Home Funding & Finance InnoCentive: The wisdom of lab crowds

InnoCentive: The wisdom of lab crowds


innocentive_web_270x190The name might sound like it was manufactured in the crucible of an expensive, bureaucratic, innovation think-tank naming committee, but this site is incredibly impressive, efficient and market oriented.

I’m talking about InnoCentive, a Massachusetts company that links organisations with problems to creative citizen solvers from around the globe.

Perhaps the most fundamental skill in business is the ability to find and match solutions to commercial problems. That could be as simple as connecting a technician to a project manager or as complicated as commercialising a cure for a rare disease.

In short, if you can identify a pain in the market, commercial opportunity resides in finding a solution.

This is how it works. InnoCentive invites large corporations and organisations that require a solution to an R&D problem to present this problem as a “challenge” on InnoCentive’s Open Innovation Marketplace. The challenge carries a prize, which is funded by the organisation with the problem. PhD students, scientists and innovators anywhere go about solving the problem. The first to do so to the satisfaction of the organisation wins the prize money.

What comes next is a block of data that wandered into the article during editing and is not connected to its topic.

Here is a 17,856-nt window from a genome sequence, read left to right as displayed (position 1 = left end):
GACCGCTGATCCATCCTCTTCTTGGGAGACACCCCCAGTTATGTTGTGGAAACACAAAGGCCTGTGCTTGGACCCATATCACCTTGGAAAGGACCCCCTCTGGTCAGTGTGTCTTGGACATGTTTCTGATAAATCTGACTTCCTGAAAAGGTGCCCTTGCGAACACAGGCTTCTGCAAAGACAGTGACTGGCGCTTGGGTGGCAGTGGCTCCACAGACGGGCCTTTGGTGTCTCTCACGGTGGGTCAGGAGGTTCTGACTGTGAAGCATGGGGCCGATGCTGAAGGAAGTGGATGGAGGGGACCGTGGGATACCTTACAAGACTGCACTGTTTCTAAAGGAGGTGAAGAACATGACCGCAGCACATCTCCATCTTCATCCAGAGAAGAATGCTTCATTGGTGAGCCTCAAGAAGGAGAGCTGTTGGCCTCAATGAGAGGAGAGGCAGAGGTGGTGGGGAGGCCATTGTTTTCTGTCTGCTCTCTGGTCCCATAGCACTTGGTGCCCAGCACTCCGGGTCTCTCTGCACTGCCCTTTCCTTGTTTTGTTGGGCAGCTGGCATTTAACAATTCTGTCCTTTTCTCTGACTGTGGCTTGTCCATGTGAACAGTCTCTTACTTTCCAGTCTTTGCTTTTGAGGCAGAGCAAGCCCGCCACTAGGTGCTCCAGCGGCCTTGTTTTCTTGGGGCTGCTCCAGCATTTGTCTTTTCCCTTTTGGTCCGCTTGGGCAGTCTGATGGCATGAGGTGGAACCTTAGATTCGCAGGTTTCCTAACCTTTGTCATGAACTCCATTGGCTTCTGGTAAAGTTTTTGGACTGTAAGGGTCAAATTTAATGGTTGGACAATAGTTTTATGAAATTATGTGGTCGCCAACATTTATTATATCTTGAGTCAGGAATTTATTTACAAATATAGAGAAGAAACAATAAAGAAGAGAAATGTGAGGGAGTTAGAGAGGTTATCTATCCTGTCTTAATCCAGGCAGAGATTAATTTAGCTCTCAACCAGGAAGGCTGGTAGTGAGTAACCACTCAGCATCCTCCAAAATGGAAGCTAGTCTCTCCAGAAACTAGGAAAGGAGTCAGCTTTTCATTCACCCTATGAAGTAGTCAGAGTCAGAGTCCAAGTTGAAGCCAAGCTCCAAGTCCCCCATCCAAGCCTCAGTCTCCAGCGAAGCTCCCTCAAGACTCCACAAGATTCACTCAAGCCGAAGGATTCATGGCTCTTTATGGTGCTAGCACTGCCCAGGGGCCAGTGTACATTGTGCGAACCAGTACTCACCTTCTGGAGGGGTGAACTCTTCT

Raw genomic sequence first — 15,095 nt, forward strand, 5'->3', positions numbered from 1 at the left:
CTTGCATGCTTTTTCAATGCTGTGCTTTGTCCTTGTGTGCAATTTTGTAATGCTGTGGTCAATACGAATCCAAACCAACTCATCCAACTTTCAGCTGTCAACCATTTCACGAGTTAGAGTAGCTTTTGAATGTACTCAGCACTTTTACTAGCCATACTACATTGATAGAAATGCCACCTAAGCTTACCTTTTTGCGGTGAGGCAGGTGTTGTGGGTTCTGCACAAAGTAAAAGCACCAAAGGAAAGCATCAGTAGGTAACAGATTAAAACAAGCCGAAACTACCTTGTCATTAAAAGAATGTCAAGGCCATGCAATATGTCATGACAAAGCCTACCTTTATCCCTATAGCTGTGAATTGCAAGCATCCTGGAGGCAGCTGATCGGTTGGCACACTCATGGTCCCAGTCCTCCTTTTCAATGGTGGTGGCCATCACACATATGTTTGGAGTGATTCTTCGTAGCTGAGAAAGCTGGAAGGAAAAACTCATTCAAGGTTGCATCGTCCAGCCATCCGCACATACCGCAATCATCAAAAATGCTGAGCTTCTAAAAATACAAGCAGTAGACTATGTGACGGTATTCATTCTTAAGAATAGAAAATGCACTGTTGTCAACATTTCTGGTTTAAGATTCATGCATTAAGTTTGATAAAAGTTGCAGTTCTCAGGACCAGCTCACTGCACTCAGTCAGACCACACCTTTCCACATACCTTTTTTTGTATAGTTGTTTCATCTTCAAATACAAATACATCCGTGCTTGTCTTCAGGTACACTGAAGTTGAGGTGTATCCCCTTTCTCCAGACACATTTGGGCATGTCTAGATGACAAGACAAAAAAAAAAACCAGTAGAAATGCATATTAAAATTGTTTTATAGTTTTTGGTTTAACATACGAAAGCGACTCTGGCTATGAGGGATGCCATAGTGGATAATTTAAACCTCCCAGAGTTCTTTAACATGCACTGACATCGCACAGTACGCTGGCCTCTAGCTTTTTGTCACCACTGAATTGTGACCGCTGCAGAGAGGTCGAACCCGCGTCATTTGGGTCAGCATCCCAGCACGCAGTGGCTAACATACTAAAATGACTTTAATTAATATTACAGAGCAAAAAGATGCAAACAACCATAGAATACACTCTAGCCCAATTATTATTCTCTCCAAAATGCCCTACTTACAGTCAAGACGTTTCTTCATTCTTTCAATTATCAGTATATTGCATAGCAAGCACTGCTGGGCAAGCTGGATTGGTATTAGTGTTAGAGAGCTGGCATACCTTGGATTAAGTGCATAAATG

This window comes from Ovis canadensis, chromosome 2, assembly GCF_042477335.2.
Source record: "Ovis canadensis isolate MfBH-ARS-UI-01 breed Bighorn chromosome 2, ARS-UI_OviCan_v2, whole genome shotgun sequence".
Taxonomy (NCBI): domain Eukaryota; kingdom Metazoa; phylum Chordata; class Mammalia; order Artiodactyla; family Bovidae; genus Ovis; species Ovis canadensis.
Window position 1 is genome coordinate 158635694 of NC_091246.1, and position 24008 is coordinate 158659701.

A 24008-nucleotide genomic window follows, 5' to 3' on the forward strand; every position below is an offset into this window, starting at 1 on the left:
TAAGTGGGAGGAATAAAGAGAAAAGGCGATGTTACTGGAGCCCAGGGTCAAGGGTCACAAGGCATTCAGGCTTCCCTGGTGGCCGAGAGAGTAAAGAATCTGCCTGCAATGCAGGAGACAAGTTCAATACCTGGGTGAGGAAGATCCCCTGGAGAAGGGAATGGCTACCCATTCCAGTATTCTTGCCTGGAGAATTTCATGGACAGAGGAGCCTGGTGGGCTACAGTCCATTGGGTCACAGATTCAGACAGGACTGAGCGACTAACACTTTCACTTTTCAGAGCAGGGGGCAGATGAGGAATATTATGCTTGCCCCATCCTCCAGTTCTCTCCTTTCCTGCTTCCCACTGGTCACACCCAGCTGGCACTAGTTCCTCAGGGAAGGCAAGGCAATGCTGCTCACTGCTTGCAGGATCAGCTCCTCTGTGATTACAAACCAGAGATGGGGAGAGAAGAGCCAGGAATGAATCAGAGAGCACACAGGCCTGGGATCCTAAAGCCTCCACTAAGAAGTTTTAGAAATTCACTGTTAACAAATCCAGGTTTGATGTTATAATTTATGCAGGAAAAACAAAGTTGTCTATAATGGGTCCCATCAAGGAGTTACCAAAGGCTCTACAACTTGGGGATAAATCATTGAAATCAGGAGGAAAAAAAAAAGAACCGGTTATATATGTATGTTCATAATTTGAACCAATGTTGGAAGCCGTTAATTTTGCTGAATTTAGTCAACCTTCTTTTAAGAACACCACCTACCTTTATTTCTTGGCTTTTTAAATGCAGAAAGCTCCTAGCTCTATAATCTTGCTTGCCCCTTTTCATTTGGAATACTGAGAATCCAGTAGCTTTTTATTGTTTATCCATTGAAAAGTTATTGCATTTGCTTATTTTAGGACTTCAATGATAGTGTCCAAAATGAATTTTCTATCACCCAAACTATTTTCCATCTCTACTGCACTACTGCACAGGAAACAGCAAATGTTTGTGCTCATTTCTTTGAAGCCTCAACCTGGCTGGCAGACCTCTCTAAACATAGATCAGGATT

So far, participants in InnoCentive’s Open Innovation Marketplace have:

  • improved the surface retention of particles
  • created a compound for skin tanning
  • accelerated biodegradation
  • invented artificial meat, and
  • invented a method of preventing snack chip breakage.

You can view the full list of solved challenges here.

Offering prize money as an incentive for scientists to solve problems is nothing new, but InnoCentive’s open source web method represents a departure from traditional approaches.

InnoCentive began in 2000 as e.Lilly, an internal ideas incubator within pharmaceutical company Eli Lilly, which posted problems that the company had been unable to solve internally. Dwayne Spradlin, president and CEO of InnoCentive, told the New York Times last year that the Open Innovation Marketplace has attracted over 160,000 problem solvers from 175 countries. Over a third have doctorates and they have solved over 250 challenges for prizes typically in the US$10,000 to US$25,000 range.

If you’re scientifically-minded and have a desire to cure the ills of the world, it could pay to check out InnoCentive. Literally.